The Estate "Luschiki" in the Urban Village Svir

Svir

Palaces, manors, castles

Svir is an urban village situated in the Myadel district of the Minsk region, in the picturesque place on the bank of the eponymous lake. It is located 45 km westward fr om Myadel and 180 km fr om Minsk. It is 26 km from the railway station Lyntupy. Besides, the area is famous for a huge numbers of sightings among which the Temple of St Nicholas, the Old Believers’ Church of the Assumption and an ossuary constructed in the XIX century, and, of course, a well-preserved estate-park complex of Ahrenovsky of the XX century.

The history of the village

Svir has passed through a long and difficult way of development. There is a legend that the location appeared in the early XIII century that makes Svir be one of the most ancient villages of the Myadel district. It was founded by Prince Dovmont on the site of a pagan sanctuary dedicated to Perun. Before 1528 it was in possession of the princes Svirskies, later the Radziwills. Svir is also remarkable for the fact that in 1579 there was a residence wh ere the king of Poland Stefan Batory was received cordially.

The further fate of the village was like that of any other location of Belarus. After the Grand Duchy of Lithuania it was part of the Polish-Lithuanian Commonwealth. After the collapse of the Polish state, since 795, Svir became part of the Russian Empire. Subsequent to the results of the First World War it became a district center of the Sventsyansk County of the Vilno Voivodeship (the territory of Poland). Since 1939 it is a village in the territory of the BSSR. During the Great Patriotic War it was occupied for three years, and was liberated on 6 July 1944. In 1958 it was granted the status of urban village.

The palace in Art-Nouveaux

The palace with surrounding territories are usually referred to Svir, however, it is situated 2 km eastward. The estate house traditionally presenting the center of the whole composition of the complex is situated on a small hill with a plain top. The building is made of brick and has two storeys. It consists of several interchanging complex blocks emphasized with contrastive white rustication. The most picturesque and outstanding block is a lateral one that is made in the form of a small tower with a tented roof with lucarnes. On the lateral facades there are figured shields and balconies decorated with laced fencing. The windows are distinctive for strict but beautiful decorative fixtures – dripstones and gables. In the dwelling rooms there have survived tiled heaters.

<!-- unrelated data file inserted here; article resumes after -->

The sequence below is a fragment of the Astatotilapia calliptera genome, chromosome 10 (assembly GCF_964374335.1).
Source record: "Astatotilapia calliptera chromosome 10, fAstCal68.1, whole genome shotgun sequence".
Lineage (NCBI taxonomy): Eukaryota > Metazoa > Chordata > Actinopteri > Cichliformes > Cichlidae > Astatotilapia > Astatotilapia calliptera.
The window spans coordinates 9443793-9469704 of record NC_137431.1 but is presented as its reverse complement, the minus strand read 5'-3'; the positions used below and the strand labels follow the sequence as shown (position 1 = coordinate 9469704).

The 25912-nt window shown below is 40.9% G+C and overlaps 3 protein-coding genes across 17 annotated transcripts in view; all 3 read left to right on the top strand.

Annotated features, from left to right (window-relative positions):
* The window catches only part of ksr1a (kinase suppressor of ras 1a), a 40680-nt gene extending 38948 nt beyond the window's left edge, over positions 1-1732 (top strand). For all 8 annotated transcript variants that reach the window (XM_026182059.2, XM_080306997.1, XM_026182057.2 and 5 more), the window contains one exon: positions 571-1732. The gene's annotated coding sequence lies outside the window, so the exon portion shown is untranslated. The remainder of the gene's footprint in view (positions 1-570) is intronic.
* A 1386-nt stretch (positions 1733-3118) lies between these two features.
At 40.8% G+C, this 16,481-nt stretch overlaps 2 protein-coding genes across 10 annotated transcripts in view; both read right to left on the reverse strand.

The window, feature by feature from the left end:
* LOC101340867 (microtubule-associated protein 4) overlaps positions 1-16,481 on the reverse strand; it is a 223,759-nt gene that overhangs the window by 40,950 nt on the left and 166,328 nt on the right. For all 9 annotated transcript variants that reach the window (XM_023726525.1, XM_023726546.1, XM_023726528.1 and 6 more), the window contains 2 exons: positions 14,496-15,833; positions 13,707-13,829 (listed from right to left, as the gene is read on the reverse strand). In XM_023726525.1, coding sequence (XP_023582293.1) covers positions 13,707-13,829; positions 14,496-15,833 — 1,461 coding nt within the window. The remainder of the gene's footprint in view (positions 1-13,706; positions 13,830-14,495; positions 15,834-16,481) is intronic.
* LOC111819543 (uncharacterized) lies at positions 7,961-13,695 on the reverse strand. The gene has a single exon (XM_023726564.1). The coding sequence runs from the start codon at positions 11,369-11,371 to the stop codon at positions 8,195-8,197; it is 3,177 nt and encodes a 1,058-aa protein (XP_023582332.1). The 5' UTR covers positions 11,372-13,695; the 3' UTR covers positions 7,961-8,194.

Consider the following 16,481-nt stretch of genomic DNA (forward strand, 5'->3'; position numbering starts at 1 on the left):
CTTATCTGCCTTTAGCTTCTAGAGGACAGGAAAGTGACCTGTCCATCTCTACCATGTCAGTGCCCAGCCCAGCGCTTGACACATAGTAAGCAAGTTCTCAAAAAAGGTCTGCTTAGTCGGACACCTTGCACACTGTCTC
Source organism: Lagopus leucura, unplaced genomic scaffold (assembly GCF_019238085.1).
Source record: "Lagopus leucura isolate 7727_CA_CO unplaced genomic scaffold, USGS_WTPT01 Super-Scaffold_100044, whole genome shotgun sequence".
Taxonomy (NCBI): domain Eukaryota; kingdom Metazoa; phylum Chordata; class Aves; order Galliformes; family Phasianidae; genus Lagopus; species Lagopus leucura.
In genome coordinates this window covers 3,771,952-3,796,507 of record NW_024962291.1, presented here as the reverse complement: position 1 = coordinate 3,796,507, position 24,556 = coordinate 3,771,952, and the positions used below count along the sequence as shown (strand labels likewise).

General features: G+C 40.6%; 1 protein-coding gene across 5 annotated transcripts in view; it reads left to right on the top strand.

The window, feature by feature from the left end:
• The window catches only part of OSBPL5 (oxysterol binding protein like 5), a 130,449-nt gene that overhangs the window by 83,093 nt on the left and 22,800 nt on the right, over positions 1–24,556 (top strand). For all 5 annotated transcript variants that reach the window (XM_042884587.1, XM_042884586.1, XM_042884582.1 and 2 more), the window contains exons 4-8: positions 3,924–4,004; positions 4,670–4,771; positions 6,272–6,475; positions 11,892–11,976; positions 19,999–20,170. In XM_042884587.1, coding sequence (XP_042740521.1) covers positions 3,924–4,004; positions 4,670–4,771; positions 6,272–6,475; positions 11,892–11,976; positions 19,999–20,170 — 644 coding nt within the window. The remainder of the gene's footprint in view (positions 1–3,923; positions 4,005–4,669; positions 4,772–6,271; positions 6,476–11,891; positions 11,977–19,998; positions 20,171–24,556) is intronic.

Two driveways led to the house. The forecourt presents a special interest; it is not circular as it was common at the time but oval. It was edged with lilac and privet bushes around the inner and external perimeter respectively. The main walkway edged with lime trees was a little out of line of symmetry. Along the second walkway edged with alder trees there were orchards wh ere in their turn there was a small pond.

In the west behind the estate there was a park. The slope was covered with a picturesque lawn that was edged with typical for our climate limes, maples, ashes and oaks for observing a center line of the whole park composition. To the left from the house there was an ice cellar that has not survived to us as on account of its decay it was disassembled in the late XX century. However, there has survived another outbuilding made of red brick as the palace itself.

The today monument of architecture

A journey to the urban village Svir is included in many tour itineraries, and it is not surprising as the building has perfectly preserved its original appearance. Besides, it is used as a health-care institution – it accommodates a psych neurological hospital.

Map location


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